Psoriatic arthritis (PsA) is an immune-mediated chronic inflammatory disease, affecting both the skin and joints. Disease progression is associated with aberrant cytokine expression, and TNF blockade is the most successful therapy to date. However, not all patients are responsive to anti-TNF treatment, highlighting the need to better understand the cellular and molecular mechanisms that govern the disease. PsA associations with single nucleotide polymorphisms in IL23R as well as TRAF3IP2 (Act1), a molecule downstream of the IL-17 receptor (IL-17R), have linked the IL-23/IL-17 axis to disease pathology. Although both cytokines are implicated in PsA, a full picture of their cellular targets and pathogenic mechanisms has not yet emerged. In this review, we focus on the IL-23/IL-17 axis-elicited responses mediated by osteoclasts, keratinocytes and neutrophils. Expanding our understanding of the cellular and molecular mechanisms that dictate pathogenicity in PsA will contribute to developing novel treatment strategies to combat disease.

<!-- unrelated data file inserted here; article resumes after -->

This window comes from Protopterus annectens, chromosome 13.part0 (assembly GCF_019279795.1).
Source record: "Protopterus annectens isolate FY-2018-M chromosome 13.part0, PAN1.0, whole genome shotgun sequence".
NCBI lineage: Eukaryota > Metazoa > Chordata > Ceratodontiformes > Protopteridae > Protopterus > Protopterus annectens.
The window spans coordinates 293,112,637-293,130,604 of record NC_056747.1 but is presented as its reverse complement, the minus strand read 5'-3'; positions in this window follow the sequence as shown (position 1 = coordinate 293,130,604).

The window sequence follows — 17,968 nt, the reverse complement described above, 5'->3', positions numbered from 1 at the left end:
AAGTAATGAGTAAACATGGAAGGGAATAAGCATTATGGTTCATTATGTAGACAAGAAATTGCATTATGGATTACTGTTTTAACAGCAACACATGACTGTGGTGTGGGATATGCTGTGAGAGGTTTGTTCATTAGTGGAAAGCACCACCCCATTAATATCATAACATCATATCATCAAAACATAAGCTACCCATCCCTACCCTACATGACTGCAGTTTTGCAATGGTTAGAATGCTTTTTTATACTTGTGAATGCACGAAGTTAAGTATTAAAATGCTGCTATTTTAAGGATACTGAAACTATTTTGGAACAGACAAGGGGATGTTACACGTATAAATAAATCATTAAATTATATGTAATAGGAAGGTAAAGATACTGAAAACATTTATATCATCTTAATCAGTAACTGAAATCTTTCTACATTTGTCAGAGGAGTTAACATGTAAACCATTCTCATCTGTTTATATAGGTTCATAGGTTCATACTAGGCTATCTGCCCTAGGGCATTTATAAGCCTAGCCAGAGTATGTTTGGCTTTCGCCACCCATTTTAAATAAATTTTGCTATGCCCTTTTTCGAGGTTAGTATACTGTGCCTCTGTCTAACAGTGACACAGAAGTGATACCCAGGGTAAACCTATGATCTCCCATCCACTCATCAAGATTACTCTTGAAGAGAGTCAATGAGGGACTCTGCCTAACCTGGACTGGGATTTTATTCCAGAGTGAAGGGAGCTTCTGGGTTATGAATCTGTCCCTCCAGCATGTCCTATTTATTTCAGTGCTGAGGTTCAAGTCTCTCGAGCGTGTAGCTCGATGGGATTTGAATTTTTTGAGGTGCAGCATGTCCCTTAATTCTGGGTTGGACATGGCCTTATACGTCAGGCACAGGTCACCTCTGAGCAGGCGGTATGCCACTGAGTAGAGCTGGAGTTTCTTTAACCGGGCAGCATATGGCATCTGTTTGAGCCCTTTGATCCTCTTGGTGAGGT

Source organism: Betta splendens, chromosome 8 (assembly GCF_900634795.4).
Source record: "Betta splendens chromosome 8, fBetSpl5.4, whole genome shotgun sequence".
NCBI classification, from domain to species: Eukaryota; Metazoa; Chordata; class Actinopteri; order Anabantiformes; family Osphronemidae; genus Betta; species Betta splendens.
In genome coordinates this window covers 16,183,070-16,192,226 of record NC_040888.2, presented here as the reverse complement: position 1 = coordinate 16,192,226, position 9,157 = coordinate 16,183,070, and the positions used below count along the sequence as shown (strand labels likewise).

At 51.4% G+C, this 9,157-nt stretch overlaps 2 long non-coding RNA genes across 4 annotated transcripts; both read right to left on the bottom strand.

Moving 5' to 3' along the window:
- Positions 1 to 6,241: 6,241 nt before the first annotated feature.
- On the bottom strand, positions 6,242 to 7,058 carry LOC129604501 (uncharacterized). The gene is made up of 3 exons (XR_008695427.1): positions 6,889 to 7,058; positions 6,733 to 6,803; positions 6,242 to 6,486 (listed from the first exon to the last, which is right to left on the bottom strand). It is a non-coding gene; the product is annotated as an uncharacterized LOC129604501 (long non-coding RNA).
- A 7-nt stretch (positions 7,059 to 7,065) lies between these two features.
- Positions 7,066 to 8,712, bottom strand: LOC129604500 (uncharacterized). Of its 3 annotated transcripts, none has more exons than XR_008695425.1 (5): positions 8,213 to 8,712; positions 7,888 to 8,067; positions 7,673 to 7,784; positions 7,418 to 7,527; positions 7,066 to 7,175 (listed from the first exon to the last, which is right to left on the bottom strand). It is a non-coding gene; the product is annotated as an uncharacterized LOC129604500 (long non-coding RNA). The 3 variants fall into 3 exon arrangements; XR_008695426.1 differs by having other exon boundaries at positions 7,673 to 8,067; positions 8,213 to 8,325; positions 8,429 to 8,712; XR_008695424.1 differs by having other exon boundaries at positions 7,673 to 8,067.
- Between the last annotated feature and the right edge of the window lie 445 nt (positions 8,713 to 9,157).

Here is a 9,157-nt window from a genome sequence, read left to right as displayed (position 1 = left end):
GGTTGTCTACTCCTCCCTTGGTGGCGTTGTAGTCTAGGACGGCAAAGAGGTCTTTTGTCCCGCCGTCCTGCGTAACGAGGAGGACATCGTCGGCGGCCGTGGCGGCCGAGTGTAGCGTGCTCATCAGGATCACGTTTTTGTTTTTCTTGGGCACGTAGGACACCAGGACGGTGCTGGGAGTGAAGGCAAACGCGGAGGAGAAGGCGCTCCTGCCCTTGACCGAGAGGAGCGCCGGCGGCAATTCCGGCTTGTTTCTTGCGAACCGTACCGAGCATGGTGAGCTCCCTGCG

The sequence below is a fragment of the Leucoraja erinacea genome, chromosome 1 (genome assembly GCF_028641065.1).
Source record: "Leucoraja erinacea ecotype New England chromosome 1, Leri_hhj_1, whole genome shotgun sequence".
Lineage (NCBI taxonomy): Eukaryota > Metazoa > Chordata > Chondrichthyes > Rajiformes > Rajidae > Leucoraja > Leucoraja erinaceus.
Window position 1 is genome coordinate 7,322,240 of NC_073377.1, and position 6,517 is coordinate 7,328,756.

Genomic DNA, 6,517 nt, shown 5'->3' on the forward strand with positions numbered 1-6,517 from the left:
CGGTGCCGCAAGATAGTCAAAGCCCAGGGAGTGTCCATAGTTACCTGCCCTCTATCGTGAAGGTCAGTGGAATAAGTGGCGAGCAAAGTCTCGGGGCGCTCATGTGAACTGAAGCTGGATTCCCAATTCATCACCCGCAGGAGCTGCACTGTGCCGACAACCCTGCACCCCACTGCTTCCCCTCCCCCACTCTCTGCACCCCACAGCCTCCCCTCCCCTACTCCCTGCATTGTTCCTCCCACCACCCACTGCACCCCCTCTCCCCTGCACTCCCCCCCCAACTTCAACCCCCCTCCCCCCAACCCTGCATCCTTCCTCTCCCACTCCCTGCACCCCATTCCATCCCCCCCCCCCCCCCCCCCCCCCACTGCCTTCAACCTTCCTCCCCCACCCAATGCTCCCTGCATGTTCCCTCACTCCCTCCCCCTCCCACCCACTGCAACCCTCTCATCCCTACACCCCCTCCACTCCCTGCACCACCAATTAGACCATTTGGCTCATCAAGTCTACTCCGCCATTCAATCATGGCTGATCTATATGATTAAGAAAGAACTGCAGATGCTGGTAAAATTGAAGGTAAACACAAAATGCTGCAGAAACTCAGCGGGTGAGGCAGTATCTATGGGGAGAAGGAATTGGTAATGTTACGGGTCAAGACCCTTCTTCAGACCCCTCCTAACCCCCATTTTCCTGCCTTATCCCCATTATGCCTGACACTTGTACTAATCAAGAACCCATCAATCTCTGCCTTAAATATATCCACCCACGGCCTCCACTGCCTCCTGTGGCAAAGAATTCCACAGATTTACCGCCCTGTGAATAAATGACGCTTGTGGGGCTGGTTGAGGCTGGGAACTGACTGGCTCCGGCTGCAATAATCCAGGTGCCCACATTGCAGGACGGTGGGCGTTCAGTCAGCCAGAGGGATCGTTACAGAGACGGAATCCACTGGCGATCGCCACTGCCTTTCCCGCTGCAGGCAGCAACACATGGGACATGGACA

Keywords: IL-17; IL-23; NF-κB; Psoriatic arthritis.
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